·         Partial scholarships are available thanks to generous donations from other parents, and from organizations who read the parent and student testimonials on GreatNonProfits.org.  If you have not added yours yet, please do.

To register, please contact Molly Coffyn at mccoffyn@ischools.us.

Any questions, please email kkelly@ischools.us or call at (775) 831-2423.  You are welcome to share this with any parent who may be interested in this information.

Did She Really Say That?

“We need to investigate the assumption that…parents are in a position to make good choices about the educational [sic]…we know that not all parents make rational choices.” 

-- Sylvia Lazos, Professor of Law, UNLV, testifying at the Nevada State Treasurer’s Workshop on Education Savings Accounts 17 July 2015.

Let’s see.  Who’s making the education decisions now? 

It’s obviously not the parents.  But maybe it’s time for to give parents a say in helping our kids get the education they deserve, including how education dollars are spent.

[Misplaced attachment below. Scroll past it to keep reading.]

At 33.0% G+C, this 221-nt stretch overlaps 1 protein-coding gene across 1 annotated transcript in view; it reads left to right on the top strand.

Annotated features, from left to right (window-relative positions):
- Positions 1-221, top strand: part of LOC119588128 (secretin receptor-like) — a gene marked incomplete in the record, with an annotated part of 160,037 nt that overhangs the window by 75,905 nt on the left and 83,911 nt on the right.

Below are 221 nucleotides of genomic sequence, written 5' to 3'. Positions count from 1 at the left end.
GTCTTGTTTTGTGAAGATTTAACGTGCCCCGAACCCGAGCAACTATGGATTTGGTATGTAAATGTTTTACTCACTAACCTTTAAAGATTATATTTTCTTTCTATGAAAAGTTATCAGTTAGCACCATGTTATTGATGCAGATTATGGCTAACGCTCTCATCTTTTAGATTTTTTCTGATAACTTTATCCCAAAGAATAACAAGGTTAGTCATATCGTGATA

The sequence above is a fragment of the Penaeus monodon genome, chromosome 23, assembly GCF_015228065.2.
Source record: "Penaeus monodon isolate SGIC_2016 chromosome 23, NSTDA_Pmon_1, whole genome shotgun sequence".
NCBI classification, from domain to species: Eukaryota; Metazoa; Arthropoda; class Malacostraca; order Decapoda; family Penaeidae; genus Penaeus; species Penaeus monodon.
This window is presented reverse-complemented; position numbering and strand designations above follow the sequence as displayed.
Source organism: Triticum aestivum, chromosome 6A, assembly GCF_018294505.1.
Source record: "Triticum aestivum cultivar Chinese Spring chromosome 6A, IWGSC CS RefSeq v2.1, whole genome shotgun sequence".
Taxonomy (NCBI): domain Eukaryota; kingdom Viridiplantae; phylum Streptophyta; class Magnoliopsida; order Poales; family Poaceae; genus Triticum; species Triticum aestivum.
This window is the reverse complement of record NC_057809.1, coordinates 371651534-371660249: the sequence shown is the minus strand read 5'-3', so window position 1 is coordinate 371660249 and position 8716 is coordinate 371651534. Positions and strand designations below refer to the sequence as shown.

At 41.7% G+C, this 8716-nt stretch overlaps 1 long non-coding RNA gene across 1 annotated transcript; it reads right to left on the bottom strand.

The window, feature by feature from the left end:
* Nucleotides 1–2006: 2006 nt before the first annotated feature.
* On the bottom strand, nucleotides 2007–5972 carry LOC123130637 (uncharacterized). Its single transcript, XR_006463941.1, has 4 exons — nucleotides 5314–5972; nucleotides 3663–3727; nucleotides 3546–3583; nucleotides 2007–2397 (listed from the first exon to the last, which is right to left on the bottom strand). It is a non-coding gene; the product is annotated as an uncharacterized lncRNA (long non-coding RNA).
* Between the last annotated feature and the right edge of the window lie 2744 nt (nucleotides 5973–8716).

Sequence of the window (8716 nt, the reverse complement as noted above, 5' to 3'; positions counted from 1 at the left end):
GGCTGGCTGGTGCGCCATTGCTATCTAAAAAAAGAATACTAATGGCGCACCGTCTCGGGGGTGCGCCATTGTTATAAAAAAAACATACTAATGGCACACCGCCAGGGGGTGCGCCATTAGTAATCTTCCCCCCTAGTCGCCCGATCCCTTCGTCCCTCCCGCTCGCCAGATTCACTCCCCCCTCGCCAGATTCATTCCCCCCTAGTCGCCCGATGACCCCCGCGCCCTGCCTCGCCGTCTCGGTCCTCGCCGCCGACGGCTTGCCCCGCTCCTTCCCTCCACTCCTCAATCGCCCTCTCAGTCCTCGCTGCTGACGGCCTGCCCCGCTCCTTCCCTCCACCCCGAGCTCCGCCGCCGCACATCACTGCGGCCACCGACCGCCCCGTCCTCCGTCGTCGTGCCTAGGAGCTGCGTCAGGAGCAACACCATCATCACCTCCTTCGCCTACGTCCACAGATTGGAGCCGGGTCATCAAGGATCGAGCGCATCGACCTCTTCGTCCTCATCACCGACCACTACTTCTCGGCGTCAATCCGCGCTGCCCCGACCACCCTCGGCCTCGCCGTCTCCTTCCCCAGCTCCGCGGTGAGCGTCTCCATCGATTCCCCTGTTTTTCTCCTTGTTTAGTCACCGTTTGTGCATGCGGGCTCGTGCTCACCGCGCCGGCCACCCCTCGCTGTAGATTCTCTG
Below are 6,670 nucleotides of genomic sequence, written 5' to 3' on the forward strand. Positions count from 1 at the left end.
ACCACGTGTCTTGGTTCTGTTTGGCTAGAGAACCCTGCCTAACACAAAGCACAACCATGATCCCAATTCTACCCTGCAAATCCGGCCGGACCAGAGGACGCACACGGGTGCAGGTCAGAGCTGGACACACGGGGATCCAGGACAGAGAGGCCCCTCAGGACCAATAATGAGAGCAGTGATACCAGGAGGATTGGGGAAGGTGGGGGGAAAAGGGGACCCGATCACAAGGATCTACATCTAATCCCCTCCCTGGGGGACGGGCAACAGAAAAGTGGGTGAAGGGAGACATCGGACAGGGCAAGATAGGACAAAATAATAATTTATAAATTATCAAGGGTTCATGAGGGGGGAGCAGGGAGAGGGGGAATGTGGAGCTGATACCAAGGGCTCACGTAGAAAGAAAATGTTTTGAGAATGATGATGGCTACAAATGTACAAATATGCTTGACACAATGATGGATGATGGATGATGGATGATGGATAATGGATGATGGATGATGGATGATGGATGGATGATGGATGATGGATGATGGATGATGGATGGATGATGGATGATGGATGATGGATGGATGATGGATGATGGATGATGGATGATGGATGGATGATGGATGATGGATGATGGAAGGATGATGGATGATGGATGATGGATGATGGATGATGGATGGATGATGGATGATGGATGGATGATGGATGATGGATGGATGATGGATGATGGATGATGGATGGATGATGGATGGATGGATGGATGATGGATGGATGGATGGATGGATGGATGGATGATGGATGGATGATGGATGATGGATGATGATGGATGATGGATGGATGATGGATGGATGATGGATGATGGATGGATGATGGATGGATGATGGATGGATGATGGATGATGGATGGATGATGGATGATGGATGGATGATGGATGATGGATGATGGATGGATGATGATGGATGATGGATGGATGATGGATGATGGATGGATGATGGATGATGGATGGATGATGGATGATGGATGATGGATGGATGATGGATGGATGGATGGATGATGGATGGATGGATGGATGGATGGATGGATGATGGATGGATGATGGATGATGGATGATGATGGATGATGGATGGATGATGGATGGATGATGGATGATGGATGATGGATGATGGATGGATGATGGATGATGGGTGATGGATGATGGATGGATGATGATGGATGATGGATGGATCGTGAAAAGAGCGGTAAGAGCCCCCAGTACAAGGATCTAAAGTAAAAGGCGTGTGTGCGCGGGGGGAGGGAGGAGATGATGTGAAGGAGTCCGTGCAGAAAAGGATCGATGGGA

Parents are taking charge of their children’s education in greater numbers than ever.  The Las Vegas Review Journal reports that homeschooling is up 44% in 2014-2015 compared to the prior two years in Clark County, the nation’s fifth-largest school district.  Parents of nearly 6,000 students have already signed up for Education Savings Accounts (ESA) which, like Health Savings Accounts, will give parents more control over their children’s education.   

Maybe that increased interest by parents is because of headlines like…

 “Nevada Earns a D on State Report Card, Ranks 51st in Nation”